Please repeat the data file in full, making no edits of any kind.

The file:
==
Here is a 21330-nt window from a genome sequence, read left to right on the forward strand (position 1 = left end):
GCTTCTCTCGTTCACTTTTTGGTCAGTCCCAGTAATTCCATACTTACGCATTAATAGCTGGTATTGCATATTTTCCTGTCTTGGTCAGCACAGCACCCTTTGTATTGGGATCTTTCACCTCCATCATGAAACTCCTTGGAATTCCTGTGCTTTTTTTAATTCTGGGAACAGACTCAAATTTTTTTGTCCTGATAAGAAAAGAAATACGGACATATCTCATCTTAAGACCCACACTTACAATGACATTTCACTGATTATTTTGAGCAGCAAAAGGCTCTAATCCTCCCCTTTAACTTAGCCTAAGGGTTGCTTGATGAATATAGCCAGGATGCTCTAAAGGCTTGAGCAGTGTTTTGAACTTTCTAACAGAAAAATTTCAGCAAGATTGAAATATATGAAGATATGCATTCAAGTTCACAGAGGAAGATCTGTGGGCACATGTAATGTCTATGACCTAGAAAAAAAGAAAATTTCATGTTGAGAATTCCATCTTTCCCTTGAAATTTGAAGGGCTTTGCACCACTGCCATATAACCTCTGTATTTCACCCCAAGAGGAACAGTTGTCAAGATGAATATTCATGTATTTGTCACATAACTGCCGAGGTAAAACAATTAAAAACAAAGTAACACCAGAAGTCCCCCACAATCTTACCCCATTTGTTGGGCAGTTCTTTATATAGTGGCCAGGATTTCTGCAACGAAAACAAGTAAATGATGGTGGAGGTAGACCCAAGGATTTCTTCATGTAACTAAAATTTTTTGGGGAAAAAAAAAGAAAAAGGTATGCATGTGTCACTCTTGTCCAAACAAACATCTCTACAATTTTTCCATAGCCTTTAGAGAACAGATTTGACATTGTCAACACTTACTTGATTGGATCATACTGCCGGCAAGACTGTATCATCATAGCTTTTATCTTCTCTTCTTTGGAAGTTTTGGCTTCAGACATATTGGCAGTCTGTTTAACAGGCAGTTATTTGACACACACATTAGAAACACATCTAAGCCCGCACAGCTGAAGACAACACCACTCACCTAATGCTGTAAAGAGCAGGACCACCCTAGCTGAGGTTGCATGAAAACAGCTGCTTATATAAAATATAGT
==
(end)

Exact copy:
Here is a 21330-nt window from a genome sequence, read left to right on the forward strand (position 1 = left end):
GCTTCTCTCGTTCACTTTTTGGTCAGTCCCAGTAATTCCATACTTACGCATTAATAGCTGGTATTGCATATTTTCCTGTCTTGGTCAGCACAGCACCCTTTGTATTGGGATCTTTCACCTCCATCATGAAACTCCTTGGAATTCCTGTGCTTTTTTTAATTCTGGGAACAGACTCAAATTTTTTTGTCCTGATAAGAAAAGAAATACGGACATATCTCATCTTAAGACCCACACTTACAATGACATTTCACTGATTATTTTGAGCAGCAAAAGGCTCTAATCCTCCCCTTTAACTTAGCCTAAGGGTTGCTTGATGAATATAGCCAGGATGCTCTAAAGGCTTGAGCAGTGTTTTGAACTTTCTAACAGAAAAATTTCAGCAAGATTGAAATATATGAAGATATGCATTCAAGTTCACAGAGGAAGATCTGTGGGCACATGTAATGTCTATGACCTAGAAAAAAAGAAAATTTCATGTTGAGAATTCCATCTTTCCCTTGAAATTTGAAGGGCTTTGCACCACTGCCATATAACCTCTGTATTTCACCCCAAGAGGAACAGTTGTCAAGATGAATATTCATGTATTTGTCACATAACTGCCGAGGTAAAACAATTAAAAACAAAGTAACACCAGAAGTCCCCCACAATCTTACCCCATTTGTTGGGCAGTTCTTTATATAGTGGCCAGGATTTCTGCAACGAAAACAAGTAAATGATGGTGGAGGTAGACCCAAGGATTTCTTCATGTAACTAAAATTTTTTGGGGAAAAAAAAAGAAAAAGGTATGCATGTGTCACTCTTGTCCAAACAAACATCTCTACAATTTTTCCATAGCCTTTAGAGAACAGATTTGACATTGTCAACACTTACTTGATTGGATCATACTGCCGGCAAGACTGTATCATCATAGCTTTTATCTTCTCTTCTTTGGAAGTTTTGGCTTCAGACATATTGGCAGTCTGTTTAACAGGCAGTTATTTGACACACACATTAGAAACACATCTAAGCCCGCACAGCTGAAGACAACACCACTCACCTAATGCTGTAAAGAGCAGGACCACCCTAGCTGAGGTTGCATGAAAACAGCTGCTTATATAAAATATAGT